Inside your home stuff

Ah, that makes sense. Plus, the broker would of course charge a fee.

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Is this topic exclusively for interiors, Millie? Or home improvement in general?

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Home improvement in general is fine by me!

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Snl Season 47 GIF by Saturday Night Live

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Those poor books. Thanks, I hate it.

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We took all the carpeting out of the new place and put in wood floors and area rugs. Now, the concern with outgassing of noxious things is still there, but much less so. Not really solving the problem, but modifying, maybe?

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Take a look at products like Dricore. It’s a 3/4" thick subflooring made of an OSB layer on top of a plastic base. It’s made to be installed on top of a concrete floor. It traps damp or humid air beneath, so the room won’t be “basement humid”. You then install carpet or hardwood on top of it.

It really makes lower levels feel like upstairs floors. Except it can’t do anything about the lack of windows.

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Painting walls. I need something that looks nice, wipes/cleans, resists scuffs, low VOC (I know that depends a lot on color), can be painted by an amateur and dries fairly quickly to touch. We have cats and their hair will get in anything that doesn’t dry fast enough. No matter how clean the room.

When we bought the house the paint looked great. Cool chalk texture. Turns out, it can’t be cleaned. At all. Any water and pressure removes the paint, which is a very thin layer. Even a damp sponge gently blotted won’t work.
Kid splattered berry smoothie all over the dining room wall. It’s clean, but looks terrible. Funnily enough, the little bit on the ceiling came off ok

We wanted an accent wall in there anyway. We’ll try to do it ourselves then figure out if we think we can handle the rest of the house in stages. But any recommendations for good painters in the Austin metroplex also welcome.

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Not a pro painter, but here’s my repainting process:

Wash the wall down well. Not too soapy, use degreaser in spots if needed. You’ll want to get that weird paint off.

Primer. Do not skip, and since your wall had a weird finish on it, don’t rely on a paint-and-primer-in-one product. Depending on your wall color choice, you might want a tinted primer, but usually a high quality white primer is fine. I like Zinsser. Avoid Sherwin-Williams primer. Their paint is good, though.

Paint: choose an eggshell or satin if you want scrub-able. Sherwin-Williams low VOC products are decent in my experience. Benjamin Moore tends to be more expensive. I’m not a fan of Behr at all.

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Oh no. I hadn’t even considered how the existing paint, such as it is, might mess up new coats. I see test patches in my future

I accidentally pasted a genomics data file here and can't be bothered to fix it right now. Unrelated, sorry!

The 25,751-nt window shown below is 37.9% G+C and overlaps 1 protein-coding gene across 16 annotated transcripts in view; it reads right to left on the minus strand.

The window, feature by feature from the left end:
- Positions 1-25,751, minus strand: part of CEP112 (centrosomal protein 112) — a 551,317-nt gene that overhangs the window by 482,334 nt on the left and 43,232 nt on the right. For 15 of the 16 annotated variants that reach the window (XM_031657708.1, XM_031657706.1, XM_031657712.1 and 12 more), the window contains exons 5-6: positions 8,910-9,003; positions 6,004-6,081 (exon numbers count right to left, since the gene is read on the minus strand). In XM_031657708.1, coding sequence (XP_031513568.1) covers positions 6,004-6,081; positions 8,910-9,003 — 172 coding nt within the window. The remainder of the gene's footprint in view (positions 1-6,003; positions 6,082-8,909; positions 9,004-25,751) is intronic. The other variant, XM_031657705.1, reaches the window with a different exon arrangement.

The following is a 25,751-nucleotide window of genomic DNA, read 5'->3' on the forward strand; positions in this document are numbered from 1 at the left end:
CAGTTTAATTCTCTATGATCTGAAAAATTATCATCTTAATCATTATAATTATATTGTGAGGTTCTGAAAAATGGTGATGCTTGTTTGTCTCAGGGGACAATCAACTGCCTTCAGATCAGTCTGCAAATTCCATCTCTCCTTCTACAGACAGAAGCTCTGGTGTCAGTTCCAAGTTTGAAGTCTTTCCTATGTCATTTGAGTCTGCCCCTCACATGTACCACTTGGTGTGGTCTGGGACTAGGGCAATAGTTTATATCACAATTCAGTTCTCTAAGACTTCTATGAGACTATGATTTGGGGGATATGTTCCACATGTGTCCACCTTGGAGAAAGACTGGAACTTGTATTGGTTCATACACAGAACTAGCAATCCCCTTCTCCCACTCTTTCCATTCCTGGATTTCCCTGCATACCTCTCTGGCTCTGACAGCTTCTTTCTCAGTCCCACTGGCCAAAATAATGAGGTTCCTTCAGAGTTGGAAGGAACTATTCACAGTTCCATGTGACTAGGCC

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I second all of that.

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Good news if you are in Western Australia, you are now allowed to use a toilet plunger!!

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Have you considered consulting a dietician?

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Yeah, I mean, as far as I’ve heard, the off-gassing is only ever a big problem for people with immune/sensitivity issues or especially noxious materials. For the most part, things that are legally sold in the US can be installed with little fear, assuming you can ventilate the area for a while. Adhesives and other liquid goods are typically the worst.
But the issues with carpets as banks of allergens and other toxic stuff is well know. One study a fellow building scientist did a while ago - they taped off areas of carpets in homes then thoroughly vacuumed that square foot and analyzed what was in each one.
They found all the typical allergens you’d expect, but also in older homes they found toxins that had been outlawed for decades, like DDT. And lead, or course. Some of it was stuff that would’ve broken down by then if it was outside exposed to the elements, but since it had been tracked in, it was just there. Waiting for a little crawling human to stir it up. :frowning:

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Oil for outdoor furniture?

It’s acacia. Mostly shaded except in the morning. Protected from rain except the big storms.

I think we used linseed last time but I’m not sure. Some parts have dried quite a bit. We aren’t interested in a varnish. @docosc and other wood working people- any thoughts?

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You’ll probably have some folks suggest teak oil. Not a big fan. I like tung oil or tung / bees wax mixtire.

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No screed joints? Not even shallow mock joints to give the cracks a place to hide?

[grasps for pearls to clutch, misses, delicately descends on fainting couch]

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Nope. The house was built in 1987, and they didn’t do that then.

The second coat covered them. I can still see the texture when the light is right, but I know what to look for. I’ll sand the rest even more.

eta:
Once that side is done and dry, then I’ll move everything jammed into the other side of the basement over and repeat.

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